He made his MLB debut for the Chicago White Sox in 2015, and looking at how he pitched then, I see adjustments from his college motion. He still rocked more or less straight backward and came in with a three-quarters delivery, but with the White Sox, his windup, especially the leg kick, appeared less jumpy, more controlled. As in college, he remained mostly upright in his follow through, though he had a noticeable lean forward after release.

The next few years, he struggled to find effectiveness and maintain his health. I don’t know, precisely, what was going on with him, but pulling out one game from 2018, I can see even more differences in how he pitched. It was actually a really good game from that period, but you can see his fastball topping out at 95 miles per hour, rather than the 97-99 miles per hour he’s reaching today, and the reason might be related to why his follow through was different. Notice how he remained fairly upright after releasing the ball, more than he had been his rookie year or in college, I believe.

Last season, in April, Rodón threw a no-hitter that was a nicked shoelace away from a perfecto. One thing that was markedly different about his mechanics by then was his windup. Note that he was no longer squaring up to face the batter, but instead angling his lead shoulder toward the plate and stepping his front leg to the side in order to get it in position to kick. His follow through was still fairly upright, but, compared to the 2018 footage, he wasn’t stopping his body’s momentum from carrying forward. Instead, after release he let his back leg come around and even cross over in front of his landing foot, something I didn’t see him doing earlier. His body wasn’t working to stop itself from moving nearly as much, and it appeared he was working to get more full-body rotational force into his pitches. One more big change I noticed: When he took the ball out of his glove in 2021, it was down near his abdomen. Previously, it might have been up at his chest, forcing him to bring his arm on a farther track back down and then up to throw.

This year, he’s made more changes. The first, and most obvious, one is that he now starts his windup with his lead shoulder pointed at the plate, essentially in the stretch position. Lots of pitchers have adopted this strategy in recent years, whether they step back in their windup, like David Price, or simply eschew the windup completely and pitch from the stretch at all times (Shohei Ohtani, Yu Darvish, Kevin Gausman, Steven Strasburg). Rodón steps to start his kick, and he’s used it as a way to pause in the middle of his motion, perhaps playing with the batter’s timing (a la Marcus Stroman). However, I strongly suspect the main reason he’s done all this is in the name of simplifying his motion and making it more easily repeatable.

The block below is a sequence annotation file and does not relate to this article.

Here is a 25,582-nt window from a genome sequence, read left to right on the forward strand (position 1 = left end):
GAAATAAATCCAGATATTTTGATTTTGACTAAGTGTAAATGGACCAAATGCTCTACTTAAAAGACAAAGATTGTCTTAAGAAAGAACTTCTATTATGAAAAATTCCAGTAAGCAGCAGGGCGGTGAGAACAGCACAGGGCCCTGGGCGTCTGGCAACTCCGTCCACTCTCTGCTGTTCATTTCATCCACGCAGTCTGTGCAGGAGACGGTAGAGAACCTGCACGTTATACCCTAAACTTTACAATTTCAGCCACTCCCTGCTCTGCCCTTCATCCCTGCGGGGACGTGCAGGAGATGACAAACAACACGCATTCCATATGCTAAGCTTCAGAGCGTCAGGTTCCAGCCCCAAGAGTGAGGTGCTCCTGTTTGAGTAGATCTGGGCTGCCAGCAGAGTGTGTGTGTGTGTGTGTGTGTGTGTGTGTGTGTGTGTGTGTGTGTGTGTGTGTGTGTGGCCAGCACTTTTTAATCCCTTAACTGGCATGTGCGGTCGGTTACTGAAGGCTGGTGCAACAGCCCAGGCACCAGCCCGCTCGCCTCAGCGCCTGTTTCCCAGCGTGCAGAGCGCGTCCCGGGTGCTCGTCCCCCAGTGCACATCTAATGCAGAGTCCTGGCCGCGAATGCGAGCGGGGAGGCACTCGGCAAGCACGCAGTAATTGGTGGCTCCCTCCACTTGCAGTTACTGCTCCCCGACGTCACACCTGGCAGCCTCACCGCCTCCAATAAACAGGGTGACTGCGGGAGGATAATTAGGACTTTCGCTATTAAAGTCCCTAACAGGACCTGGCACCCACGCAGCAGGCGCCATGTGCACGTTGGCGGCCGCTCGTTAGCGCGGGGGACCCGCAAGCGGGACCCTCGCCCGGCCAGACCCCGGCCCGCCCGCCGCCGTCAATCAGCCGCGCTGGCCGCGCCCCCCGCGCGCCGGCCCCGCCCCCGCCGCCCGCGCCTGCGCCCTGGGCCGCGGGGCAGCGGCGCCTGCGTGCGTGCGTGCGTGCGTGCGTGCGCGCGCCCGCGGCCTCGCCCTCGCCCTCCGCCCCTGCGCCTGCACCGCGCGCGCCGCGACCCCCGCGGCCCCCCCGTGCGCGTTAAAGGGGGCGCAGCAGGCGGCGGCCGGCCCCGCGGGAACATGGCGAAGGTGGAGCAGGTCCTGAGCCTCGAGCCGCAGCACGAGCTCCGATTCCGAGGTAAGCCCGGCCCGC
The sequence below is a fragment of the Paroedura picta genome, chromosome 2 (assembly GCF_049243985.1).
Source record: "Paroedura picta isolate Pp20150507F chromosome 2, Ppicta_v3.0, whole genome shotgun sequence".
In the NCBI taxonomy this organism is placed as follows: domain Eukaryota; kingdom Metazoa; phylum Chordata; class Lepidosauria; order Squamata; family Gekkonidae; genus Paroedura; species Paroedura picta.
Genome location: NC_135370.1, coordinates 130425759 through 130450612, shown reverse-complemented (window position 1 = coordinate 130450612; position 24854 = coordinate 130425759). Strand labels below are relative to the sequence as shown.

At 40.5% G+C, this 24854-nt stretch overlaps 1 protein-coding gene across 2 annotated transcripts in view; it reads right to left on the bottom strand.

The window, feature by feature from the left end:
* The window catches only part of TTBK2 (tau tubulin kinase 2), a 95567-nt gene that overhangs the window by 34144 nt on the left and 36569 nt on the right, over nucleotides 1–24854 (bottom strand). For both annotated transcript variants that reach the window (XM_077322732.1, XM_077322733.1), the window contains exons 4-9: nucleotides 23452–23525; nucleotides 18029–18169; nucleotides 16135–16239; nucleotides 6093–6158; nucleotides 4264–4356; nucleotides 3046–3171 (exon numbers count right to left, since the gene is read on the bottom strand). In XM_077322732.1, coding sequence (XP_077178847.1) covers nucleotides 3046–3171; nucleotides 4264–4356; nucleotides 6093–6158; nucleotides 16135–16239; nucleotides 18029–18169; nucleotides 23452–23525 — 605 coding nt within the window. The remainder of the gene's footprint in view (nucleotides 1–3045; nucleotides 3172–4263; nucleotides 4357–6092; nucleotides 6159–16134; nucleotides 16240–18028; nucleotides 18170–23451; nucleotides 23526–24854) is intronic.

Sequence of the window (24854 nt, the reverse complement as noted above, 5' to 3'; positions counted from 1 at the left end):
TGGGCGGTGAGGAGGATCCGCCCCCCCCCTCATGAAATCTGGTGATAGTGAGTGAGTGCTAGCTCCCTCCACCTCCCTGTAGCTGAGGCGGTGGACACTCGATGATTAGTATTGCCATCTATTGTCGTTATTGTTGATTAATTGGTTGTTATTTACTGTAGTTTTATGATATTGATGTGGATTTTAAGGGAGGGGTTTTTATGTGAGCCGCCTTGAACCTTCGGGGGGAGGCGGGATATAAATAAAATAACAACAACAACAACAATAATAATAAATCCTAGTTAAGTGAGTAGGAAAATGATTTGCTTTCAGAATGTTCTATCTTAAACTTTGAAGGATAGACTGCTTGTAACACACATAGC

The results so far have been spectacular. His 21 strikeouts and only five hits allowed in 12.0 innings suggests his stuff is as nasty as ever. Yes, as a Giants fan, I’m hopeful he’s figured out how to maintain that nastiness over the course of a full season and 30 starts, but I’ll also go out on a limb and say I’m encouraged by how he physically looks throwing the ball. I’m no biomechanical or pitching expert, but I know a little bit, and he certainly looks like a guy in peak physical condition who’s no longer fighting his own body to throw the ball hard and where he wants it to go. All his effort is going into doing athletic things, rather than an approximation of something athletic. What a joy to watch.

(Photo: "Carlos Rodon follows through to home plate." by Richard Bartlaga. Used under CC BY-ND 2.0 license.)